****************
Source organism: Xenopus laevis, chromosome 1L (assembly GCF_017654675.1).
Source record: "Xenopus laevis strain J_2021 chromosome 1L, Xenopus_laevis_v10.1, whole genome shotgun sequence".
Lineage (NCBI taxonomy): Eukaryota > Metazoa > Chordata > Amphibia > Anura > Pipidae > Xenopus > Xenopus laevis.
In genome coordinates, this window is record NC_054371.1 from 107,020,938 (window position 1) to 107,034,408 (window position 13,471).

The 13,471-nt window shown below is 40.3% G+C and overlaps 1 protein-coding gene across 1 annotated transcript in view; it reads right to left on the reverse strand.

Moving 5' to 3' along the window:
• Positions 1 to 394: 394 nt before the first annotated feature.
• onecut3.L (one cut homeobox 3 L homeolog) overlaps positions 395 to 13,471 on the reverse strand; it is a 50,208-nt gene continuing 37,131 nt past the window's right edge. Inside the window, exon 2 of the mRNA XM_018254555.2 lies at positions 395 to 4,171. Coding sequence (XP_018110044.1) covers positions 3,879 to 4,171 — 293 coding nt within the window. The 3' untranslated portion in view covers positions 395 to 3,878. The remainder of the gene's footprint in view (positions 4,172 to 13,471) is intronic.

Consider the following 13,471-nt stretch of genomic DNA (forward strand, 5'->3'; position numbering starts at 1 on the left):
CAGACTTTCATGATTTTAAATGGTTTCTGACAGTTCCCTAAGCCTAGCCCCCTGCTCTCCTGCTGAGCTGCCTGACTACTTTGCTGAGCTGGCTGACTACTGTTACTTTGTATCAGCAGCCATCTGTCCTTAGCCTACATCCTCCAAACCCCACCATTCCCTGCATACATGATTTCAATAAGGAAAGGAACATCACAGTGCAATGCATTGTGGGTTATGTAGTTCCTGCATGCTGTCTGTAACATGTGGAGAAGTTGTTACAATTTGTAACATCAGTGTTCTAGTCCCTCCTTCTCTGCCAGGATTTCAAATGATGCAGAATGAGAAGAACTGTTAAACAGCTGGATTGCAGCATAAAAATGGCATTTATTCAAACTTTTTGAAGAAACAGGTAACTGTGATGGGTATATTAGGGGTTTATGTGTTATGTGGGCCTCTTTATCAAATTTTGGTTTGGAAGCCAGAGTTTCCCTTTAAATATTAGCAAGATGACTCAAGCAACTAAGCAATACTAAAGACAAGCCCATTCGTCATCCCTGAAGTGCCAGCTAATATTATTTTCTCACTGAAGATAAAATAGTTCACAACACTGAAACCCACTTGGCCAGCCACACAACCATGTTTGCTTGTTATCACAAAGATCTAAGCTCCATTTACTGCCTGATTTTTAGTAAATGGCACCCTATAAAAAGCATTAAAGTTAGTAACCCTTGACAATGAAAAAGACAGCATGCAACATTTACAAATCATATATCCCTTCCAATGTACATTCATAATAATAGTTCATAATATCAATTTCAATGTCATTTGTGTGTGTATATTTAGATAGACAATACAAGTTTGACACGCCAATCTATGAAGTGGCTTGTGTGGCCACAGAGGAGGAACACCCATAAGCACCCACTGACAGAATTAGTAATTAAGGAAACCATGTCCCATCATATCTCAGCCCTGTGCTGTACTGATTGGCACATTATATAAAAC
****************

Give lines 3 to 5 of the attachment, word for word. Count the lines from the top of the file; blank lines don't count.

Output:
Lineage (NCBI taxonomy): Eukaryota > Metazoa > Chordata > Amphibia > Anura > Pipidae > Xenopus > Xenopus laevis.
In genome coordinates, this window is record NC_054371.1 from 107,020,938 (window position 1) to 107,034,408 (window position 13,471).

The 13,471-nt window shown below is 40.3% G+C and overlaps 1 protein-coding gene across 1 annotated transcript in view; it reads right to left on the reverse strand.